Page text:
The different management practices compiled from farmers’ responses and personal field observations are briefly summarized below. The Pnar typically chose sites with light crown forests to facilitate proper amount of shade during betel cultivation. Farmers clear densely forested patches, leaving only the trees and a few tall shrubs to provide shade and support for the betel vines. To improve the soil nutrient content, the trimmed twigs, leaves and branches are left to dry in agroforestry stands. Contrary to traditional shifting cultivation, fire is not used during any part of the field preparation. For planting more betel vines, farmers encourage tree saplings to grow and reach desirable heights (often 4–5 m). In the process of preparing the land, they pollarded trees and then plant betel vine cuttings at the base of the pollarded trees. Pollarding makes it possible for enough sunlight to penetrate the forest canopy, which is critical for the growth of new vines (Fig. 2A).

Fig. 2
figure 2

A pollarding of support trees during farm preparation; B 5–15 years Piper agroforestry stand; C harvesting of betel leaves using bamboo ladder; D Sorting and packing of betel leaves for sale

The Pnar use fresh stem cuttings from healthy vines as planting material. They typically choose soft and green vines older than three years for cuttings. They discard pale, yellow and hard cuttings because they believe that shoots take longer to emerge. Two, four, or six branched cuttings with lengths of about 30 cm, 50 cm, and 80 cm are employplanted, depending on the girth size of the support tree. Cuttings are prepared by making a slanted incision above the node using a sharp knife, and cuttings are planted on the same day they are prepared. In some situations, they preserve cuttings in a cool, wet environment with one node submerged in moist, well-drained soil. According to the farmers, the ideal time for planting betel vines is the monsoon season (May to August). Farmers typically prepare 20 cm × 20 cm × 30 cm planting pits at a distance of about 12 cm from the support tree. The planting methods ensured that at least two cutting nodes will remain underground, and one node will remain above ground. Cuttings do not require nurturing until new shoots emerge after 20–30 days. Planting grounds are kept clear of weeds during this phase. In some cases, betel vines tend to creep on the ground at initial growing stage. Therefore, farmers frequently use bamboo prepared ropes to attach these vines to the supporting trees. There is no use of manure or other fertilizers. Weeding is carried out on average twice annually and the weeded vegetation is used for mulching to retain soil moisture and enrich soil nutrients. Due to sufficient rainfall in the region, farmers do not commonly water the vines. However, in adverse conditions, watering is manually done.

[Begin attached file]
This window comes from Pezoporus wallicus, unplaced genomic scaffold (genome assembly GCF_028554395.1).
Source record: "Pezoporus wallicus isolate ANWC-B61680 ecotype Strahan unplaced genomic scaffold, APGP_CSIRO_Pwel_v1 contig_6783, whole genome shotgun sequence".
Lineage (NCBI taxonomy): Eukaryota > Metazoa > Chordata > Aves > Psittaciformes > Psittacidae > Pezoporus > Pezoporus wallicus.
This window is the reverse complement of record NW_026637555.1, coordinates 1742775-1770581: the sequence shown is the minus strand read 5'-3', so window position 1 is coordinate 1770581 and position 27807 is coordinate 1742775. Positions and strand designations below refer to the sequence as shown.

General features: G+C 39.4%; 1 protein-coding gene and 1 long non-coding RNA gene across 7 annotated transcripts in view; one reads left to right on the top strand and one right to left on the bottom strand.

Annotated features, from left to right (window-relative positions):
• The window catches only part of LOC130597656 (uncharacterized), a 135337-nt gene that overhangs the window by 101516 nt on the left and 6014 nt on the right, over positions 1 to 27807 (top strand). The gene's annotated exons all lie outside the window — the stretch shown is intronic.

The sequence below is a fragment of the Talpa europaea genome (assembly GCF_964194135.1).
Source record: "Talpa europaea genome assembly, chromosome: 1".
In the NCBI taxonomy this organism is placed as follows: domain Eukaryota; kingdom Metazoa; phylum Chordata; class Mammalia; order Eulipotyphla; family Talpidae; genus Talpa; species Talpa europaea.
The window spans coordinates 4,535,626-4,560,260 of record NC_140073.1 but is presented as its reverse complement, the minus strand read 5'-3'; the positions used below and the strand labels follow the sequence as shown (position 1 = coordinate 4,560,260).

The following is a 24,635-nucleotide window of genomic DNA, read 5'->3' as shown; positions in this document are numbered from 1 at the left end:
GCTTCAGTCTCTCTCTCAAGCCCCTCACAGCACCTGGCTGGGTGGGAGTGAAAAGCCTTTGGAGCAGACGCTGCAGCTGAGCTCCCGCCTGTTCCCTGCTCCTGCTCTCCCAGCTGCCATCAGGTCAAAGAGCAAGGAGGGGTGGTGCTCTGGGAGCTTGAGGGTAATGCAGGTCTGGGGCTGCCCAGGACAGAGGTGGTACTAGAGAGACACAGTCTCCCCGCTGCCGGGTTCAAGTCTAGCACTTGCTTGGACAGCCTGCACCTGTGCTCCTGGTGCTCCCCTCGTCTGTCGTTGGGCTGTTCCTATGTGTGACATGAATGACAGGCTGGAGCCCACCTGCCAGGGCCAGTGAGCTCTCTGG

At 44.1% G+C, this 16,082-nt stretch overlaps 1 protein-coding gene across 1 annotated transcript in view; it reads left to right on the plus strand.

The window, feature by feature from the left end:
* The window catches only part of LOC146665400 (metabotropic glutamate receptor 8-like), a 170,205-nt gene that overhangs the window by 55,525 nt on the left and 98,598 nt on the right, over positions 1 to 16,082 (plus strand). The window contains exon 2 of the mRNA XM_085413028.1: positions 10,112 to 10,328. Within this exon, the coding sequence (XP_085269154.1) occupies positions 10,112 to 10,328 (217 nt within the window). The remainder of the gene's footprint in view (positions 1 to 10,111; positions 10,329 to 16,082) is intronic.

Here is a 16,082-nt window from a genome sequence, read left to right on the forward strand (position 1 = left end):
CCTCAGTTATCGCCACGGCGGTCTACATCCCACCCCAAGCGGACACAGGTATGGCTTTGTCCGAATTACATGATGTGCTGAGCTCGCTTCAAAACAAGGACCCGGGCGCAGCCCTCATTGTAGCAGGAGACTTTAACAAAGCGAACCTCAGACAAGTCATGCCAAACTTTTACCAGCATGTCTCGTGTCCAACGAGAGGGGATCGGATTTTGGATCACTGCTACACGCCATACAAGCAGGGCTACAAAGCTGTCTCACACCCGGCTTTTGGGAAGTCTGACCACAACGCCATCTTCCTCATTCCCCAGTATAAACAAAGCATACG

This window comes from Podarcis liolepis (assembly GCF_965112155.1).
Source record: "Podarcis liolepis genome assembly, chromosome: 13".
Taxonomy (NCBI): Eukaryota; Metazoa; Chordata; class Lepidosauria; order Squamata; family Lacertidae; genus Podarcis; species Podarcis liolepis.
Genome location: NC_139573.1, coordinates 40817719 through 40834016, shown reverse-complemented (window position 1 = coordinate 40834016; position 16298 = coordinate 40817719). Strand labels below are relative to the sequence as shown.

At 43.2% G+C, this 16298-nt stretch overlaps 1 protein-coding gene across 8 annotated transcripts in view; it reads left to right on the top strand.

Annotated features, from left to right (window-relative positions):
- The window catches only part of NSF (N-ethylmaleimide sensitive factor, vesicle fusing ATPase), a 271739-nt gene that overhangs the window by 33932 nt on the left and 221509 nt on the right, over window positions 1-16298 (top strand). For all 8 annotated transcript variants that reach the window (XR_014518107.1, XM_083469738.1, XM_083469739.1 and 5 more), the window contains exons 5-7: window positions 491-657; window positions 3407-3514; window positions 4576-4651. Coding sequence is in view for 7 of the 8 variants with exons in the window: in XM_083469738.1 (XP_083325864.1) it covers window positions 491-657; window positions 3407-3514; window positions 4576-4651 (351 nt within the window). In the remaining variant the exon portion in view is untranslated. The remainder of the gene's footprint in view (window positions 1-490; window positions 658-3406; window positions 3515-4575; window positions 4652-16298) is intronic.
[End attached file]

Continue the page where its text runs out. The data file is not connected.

There is restriction on felling of trees inside the Piper agroforestry. Fast-growing trees such as Lagerstroemia speciosa, Aglaia spectabilis, Bombax ceiba, Spondias pinnata, Toona ciliata, Neolamarckia cadamba, Duabanga grandiflora are planted if production is high in the specific site. Planting additional tree species in the farms results in higher number of tree individual growth (Fig. 2B). However, tree species that shed their bark were typically cut down and not favored for use as support trees. With proper management, farmers reported the productive life span of betel vines to be about 10–15 years. Both male and female members of the tribe are involved in various operations and tasks. Male members were primarily engaged in preparing the planting pit, preparing cuttings, planting, weeding and plucking betel leaves. While females were mainly engaged in mulching, binding, sorting and packing betel leaf.